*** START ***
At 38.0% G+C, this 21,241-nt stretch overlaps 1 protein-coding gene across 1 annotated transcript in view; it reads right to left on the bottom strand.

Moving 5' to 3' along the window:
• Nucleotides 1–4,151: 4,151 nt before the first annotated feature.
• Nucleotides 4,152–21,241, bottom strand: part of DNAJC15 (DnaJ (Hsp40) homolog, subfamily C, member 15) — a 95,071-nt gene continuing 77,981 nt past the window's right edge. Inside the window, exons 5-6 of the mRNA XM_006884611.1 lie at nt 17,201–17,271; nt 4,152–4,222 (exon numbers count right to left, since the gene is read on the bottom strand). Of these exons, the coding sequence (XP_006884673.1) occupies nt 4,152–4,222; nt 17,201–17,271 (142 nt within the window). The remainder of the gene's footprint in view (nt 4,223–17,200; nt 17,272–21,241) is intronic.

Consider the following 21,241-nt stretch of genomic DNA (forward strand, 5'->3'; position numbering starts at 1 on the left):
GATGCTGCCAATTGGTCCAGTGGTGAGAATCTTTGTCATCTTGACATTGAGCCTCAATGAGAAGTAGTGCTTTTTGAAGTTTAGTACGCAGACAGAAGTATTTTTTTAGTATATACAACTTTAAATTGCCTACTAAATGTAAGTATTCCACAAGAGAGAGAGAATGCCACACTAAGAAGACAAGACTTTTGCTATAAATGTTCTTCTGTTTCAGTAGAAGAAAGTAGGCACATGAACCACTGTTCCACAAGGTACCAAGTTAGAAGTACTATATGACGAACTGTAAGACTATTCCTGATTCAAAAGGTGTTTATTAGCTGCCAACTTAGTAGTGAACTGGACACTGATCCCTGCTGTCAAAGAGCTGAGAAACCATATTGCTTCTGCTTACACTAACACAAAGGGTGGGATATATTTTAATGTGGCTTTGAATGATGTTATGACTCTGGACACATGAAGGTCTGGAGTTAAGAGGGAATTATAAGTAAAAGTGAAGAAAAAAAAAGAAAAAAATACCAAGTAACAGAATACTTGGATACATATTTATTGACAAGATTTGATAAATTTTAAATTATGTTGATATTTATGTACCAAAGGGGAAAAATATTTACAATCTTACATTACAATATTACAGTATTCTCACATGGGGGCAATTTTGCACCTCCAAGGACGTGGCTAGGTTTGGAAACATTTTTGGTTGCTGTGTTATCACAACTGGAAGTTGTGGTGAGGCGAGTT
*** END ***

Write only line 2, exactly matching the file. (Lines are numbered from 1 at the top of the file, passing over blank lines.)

Moving 5' to 3' along the window: